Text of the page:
Living Room Design Ideas

Happy Friday!

We have been sharing lots of home updates on Kindly Kentucky recently. In case you missed it, Jay and I bought a new house this summer. After some renovations and few cosmetic updates, we're (FINALLY) moving in today!

Even though the house is larger than our previous house, we can furnish most of it with things we already have. However, we don't have furniture for the living room. Here's a look at the living room before we bought the house. 

Now it is a blank canvas. Our architect was kind enough to sketch out our entire floor plan, so here's the space. I plan to get a couch, a set of two chairs with possibly a third accent chair, a coffee table, a couple side tables, and a large rug for the space. I have a couple different furniture arrangements in mind, and I'm waiting until we have our upholstered pieces in before I decide exactly how the furniture will be placed. 

I gravitate towards rooms that are understated and comfortable. There's a formal marble fireplace in the room, which is really pretty but not necessarily what I would pick, so I was challenged trying to find pieces that worked with that. I've already ordered the couch and Almada chairs because they are more decorous and structured but incredibly comfortable and don't look too stuffy. 

Spool Chair  (Still deciding on a fabric for this piece)

Spool Chair (Still deciding on a fabric for this piece)

While it took a few weeks of visiting every furniture store in town and mulling over online options, I'm pretty set on the big pieces of furniture. Now I'm down to the smaller details, accent items, and artwork, which can sometimes have the biggest impact on the room. I love unique artwork, but those are the pieces that usually break the bank. Fortunately there's a Black Friday Art Sale coming up in Lexington in early December, so I'm hoping to support local artists and find some good deals there to finish out the room. Fingers crossed that it will all come together by the beginning of the year, and I can share the final update with you.

Cheers to the weekend! Hope it's a great one (any you're doing something more fun that moving)!

Kitchen Inspiration

As I’ve mentioned before, we’re currently on the hunt for a little more spacious home in Lexington. Luckily we aren’t in too much of a rush to move, but there haven’t been many good options in our preferred neighborhoods. Since we aren’t in a hurry to move, we’re thinking more and more about buying a house that might be a fixer-upper or something smaller than our desired size that has space to add an addition.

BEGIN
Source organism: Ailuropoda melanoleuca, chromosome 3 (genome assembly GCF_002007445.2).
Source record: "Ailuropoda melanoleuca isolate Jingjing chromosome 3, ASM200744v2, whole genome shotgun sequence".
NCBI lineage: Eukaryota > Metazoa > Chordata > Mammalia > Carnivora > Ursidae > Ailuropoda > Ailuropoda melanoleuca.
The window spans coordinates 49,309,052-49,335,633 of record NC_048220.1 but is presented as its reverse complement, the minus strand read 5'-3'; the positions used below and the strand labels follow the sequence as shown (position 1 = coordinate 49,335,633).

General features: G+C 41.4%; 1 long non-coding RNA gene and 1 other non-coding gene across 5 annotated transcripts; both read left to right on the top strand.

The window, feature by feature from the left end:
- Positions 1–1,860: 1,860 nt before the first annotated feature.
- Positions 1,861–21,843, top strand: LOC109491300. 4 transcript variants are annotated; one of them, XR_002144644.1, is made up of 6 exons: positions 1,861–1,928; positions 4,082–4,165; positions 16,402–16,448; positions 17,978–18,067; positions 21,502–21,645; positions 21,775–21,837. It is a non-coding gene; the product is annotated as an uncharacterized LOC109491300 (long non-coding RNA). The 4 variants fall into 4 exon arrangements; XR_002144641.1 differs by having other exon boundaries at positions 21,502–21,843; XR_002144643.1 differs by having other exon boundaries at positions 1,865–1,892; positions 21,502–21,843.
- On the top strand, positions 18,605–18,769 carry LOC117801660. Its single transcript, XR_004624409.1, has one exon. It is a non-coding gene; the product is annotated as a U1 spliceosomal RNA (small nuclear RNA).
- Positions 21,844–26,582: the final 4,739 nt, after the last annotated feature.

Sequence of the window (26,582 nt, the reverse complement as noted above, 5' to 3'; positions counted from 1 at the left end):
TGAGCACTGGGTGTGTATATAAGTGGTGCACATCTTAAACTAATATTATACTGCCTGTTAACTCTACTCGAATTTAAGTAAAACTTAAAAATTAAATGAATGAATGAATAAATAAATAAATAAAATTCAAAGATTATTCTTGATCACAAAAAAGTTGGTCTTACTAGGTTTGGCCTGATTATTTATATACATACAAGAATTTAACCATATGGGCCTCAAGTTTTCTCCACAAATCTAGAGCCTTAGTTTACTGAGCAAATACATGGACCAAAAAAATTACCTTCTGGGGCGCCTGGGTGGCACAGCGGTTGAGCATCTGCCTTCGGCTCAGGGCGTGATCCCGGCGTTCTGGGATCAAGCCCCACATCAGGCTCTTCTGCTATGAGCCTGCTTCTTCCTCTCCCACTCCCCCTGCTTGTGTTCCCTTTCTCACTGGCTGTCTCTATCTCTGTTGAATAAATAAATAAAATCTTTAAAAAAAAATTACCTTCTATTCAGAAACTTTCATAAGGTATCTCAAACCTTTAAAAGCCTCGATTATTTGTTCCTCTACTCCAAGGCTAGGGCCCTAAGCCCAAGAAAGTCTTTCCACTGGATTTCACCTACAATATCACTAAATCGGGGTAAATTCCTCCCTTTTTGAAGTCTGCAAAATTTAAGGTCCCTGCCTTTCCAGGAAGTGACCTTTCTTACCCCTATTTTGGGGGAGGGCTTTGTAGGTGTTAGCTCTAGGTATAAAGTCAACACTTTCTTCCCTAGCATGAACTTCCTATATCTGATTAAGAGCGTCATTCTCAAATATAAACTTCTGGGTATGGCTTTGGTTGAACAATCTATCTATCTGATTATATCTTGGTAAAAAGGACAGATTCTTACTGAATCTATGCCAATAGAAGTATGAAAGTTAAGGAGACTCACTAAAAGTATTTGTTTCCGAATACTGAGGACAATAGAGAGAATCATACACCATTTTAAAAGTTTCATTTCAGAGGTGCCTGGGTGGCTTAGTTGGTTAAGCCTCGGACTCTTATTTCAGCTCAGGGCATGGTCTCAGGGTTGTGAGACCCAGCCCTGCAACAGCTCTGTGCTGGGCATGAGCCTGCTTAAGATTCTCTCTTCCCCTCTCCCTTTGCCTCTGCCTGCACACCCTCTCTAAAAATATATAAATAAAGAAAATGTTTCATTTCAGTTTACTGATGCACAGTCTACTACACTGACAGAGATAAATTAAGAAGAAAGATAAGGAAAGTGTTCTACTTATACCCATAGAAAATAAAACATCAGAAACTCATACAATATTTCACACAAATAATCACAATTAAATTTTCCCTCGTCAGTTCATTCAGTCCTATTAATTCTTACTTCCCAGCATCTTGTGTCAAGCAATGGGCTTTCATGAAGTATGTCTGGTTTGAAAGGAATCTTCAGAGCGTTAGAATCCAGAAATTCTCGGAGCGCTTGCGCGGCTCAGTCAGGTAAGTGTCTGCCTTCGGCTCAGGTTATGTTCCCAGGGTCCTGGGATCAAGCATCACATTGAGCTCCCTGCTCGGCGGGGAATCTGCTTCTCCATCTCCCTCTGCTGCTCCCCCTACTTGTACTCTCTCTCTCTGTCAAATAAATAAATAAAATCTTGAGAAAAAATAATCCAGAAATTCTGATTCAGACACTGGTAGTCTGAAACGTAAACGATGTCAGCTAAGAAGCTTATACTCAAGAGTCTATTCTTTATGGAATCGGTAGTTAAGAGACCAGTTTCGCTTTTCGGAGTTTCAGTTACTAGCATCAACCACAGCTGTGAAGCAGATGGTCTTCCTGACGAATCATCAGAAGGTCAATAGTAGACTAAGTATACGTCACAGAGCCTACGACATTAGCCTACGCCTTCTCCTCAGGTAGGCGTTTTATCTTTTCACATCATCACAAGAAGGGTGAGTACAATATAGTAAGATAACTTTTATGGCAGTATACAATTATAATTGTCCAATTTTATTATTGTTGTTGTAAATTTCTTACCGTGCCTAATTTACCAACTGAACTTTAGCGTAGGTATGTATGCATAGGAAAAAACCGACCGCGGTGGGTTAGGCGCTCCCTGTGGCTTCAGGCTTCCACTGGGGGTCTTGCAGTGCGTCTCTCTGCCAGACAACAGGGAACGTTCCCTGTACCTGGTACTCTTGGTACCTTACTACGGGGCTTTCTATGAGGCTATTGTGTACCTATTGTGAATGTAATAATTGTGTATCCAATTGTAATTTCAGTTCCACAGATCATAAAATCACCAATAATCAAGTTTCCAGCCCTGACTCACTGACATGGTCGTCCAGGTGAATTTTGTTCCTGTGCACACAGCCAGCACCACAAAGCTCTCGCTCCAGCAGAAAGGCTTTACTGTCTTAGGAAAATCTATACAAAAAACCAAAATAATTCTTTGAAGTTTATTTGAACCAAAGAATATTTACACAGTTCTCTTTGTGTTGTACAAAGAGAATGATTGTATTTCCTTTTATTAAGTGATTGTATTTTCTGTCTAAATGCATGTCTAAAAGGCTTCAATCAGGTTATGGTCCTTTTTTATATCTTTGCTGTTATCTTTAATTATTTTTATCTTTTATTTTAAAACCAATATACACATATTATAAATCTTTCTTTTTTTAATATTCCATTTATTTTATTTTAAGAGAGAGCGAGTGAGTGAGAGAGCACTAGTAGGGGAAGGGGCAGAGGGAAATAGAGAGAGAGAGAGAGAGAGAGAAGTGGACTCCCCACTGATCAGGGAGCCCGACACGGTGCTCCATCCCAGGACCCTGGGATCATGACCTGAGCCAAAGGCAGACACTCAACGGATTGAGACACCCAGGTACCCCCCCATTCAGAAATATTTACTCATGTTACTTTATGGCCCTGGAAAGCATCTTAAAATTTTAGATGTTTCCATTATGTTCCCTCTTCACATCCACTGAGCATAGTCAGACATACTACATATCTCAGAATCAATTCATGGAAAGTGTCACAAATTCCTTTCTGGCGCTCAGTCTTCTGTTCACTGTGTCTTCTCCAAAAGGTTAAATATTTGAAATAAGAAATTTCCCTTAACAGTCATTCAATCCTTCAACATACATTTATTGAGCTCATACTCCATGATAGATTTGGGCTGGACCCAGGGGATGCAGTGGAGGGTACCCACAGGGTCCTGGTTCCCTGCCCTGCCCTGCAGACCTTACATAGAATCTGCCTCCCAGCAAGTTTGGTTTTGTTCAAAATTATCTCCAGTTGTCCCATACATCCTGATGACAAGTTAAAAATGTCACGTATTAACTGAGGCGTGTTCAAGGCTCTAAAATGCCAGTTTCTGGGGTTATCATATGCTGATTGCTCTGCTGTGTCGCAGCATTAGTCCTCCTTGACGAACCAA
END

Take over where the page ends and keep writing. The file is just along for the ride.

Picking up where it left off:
The biggest thing on my wish list is a larger, workable kitchen. Our house is severely lacking in that, and as someone who cooks dinner most nights a week and likes to entertain, this is more of a need than a want.

Ideally, I’d love to have white cabinets with a carrara marble countertop. I also really like butcher block countertops, but I know those require more maintenance and care. I think white or light blue or gray subway tile backsplashes look great with white cabinets. While it is less common in the older houses we’re looking at, I would love for the kitchen to have a large island and open up into the family room.

If we decide on a house that requires some remodeling, these are a few kitchens I’d use for inspiration.

Image  via

Image via

I love that this kitchen incorporates a butcher block countertop on the island.


Image  via

Image via


This rug makes the kitchen, and I hope to find something fun like that to add to our future kitchen. I also appreciate the cabinets that go to the ceiling and make a good use of the space.

Image  via

Image via


The colored subway tile backsplash sticks out to me here. I like it, but I can't decide if it might not be as timeless as a white backsplash.

Image  via

Image via


While it is lower on my list of priorities, I think a small workspace in the kitchen would be really handy.

We're hoping to check out a few more houses this week. Wish us luck in our search!


My Old Kentucky Home Renovations: Foyer and a Plea for Help